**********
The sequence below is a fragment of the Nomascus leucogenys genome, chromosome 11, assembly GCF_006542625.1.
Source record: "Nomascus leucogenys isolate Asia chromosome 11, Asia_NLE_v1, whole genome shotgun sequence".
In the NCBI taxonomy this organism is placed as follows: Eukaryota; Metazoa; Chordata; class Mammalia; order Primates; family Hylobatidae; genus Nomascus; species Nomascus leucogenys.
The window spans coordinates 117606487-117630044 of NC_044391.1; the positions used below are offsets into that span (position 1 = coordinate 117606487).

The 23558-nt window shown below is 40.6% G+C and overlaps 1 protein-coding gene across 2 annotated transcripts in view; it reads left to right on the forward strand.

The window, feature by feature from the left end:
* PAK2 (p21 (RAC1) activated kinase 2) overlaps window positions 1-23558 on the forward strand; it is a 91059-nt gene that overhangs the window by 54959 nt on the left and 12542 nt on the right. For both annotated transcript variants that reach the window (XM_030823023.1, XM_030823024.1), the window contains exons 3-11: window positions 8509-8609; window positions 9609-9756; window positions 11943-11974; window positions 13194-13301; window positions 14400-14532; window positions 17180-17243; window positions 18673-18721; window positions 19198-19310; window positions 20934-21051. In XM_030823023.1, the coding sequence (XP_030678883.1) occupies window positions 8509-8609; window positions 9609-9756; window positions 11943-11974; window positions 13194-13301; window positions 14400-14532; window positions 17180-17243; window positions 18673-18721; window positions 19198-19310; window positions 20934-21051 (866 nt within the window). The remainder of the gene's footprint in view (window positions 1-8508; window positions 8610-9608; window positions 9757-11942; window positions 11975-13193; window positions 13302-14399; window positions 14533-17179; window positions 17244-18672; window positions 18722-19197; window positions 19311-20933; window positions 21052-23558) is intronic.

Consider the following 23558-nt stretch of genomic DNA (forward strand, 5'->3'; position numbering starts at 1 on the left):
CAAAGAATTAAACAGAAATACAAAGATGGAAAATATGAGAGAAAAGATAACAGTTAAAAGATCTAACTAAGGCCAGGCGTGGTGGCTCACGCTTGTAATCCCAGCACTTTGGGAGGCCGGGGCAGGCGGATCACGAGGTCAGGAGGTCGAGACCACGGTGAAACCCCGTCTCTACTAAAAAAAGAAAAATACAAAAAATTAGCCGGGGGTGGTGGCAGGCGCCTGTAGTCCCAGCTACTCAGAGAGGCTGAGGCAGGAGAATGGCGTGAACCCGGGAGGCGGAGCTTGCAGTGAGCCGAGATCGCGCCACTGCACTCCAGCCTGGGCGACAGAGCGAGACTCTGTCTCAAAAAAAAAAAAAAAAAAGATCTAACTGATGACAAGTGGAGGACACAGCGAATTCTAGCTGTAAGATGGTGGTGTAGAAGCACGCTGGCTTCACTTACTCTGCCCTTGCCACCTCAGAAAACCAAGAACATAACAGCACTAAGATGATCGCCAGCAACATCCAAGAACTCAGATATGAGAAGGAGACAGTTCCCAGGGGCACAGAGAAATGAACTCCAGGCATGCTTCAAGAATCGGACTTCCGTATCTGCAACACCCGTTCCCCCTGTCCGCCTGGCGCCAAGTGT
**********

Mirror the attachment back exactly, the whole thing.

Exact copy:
The sequence below is a fragment of the Nomascus leucogenys genome, chromosome 11, assembly GCF_006542625.1.
Source record: "Nomascus leucogenys isolate Asia chromosome 11, Asia_NLE_v1, whole genome shotgun sequence".
In the NCBI taxonomy this organism is placed as follows: Eukaryota; Metazoa; Chordata; class Mammalia; order Primates; family Hylobatidae; genus Nomascus; species Nomascus leucogenys.
The window spans coordinates 117606487-117630044 of NC_044391.1; the positions used below are offsets into that span (position 1 = coordinate 117606487).

The 23558-nt window shown below is 40.6% G+C and overlaps 1 protein-coding gene across 2 annotated transcripts in view; it reads left to right on the forward strand.

The window, feature by feature from the left end:
* PAK2 (p21 (RAC1) activated kinase 2) overlaps window positions 1-23558 on the forward strand; it is a 91059-nt gene that overhangs the window by 54959 nt on the left and 12542 nt on the right. For both annotated transcript variants that reach the window (XM_030823023.1, XM_030823024.1), the window contains exons 3-11: window positions 8509-8609; window positions 9609-9756; window positions 11943-11974; window positions 13194-13301; window positions 14400-14532; window positions 17180-17243; window positions 18673-18721; window positions 19198-19310; window positions 20934-21051. In XM_030823023.1, the coding sequence (XP_030678883.1) occupies window positions 8509-8609; window positions 9609-9756; window positions 11943-11974; window positions 13194-13301; window positions 14400-14532; window positions 17180-17243; window positions 18673-18721; window positions 19198-19310; window positions 20934-21051 (866 nt within the window). The remainder of the gene's footprint in view (window positions 1-8508; window positions 8610-9608; window positions 9757-11942; window positions 11975-13193; window positions 13302-14399; window positions 14533-17179; window positions 17244-18672; window positions 18722-19197; window positions 19311-20933; window positions 21052-23558) is intronic.

Consider the following 23558-nt stretch of genomic DNA (forward strand, 5'->3'; position numbering starts at 1 on the left):
CAAAGAATTAAACAGAAATACAAAGATGGAAAATATGAGAGAAAAGATAACAGTTAAAAGATCTAACTAAGGCCAGGCGTGGTGGCTCACGCTTGTAATCCCAGCACTTTGGGAGGCCGGGGCAGGCGGATCACGAGGTCAGGAGGTCGAGACCACGGTGAAACCCCGTCTCTACTAAAAAAAGAAAAATACAAAAAATTAGCCGGGGGTGGTGGCAGGCGCCTGTAGTCCCAGCTACTCAGAGAGGCTGAGGCAGGAGAATGGCGTGAACCCGGGAGGCGGAGCTTGCAGTGAGCCGAGATCGCGCCACTGCACTCCAGCCTGGGCGACAGAGCGAGACTCTGTCTCAAAAAAAAAAAAAAAAAAGATCTAACTGATGACAAGTGGAGGACACAGCGAATTCTAGCTGTAAGATGGTGGTGTAGAAGCACGCTGGCTTCACTTACTCTGCCCTTGCCACCTCAGAAAACCAAGAACATAACAGCACTAAGATGATCGCCAGCAACATCCAAGAACTCAGATATGAGAAGGAGACAGTTCCCAGGGGCACAGAGAAATGAACTCCAGGCATGCTTCAAGAATCGGACTTCCGTATCTGCAACACCCGTTCCCCCTGTCCGCCTGGCGCCAAGTGT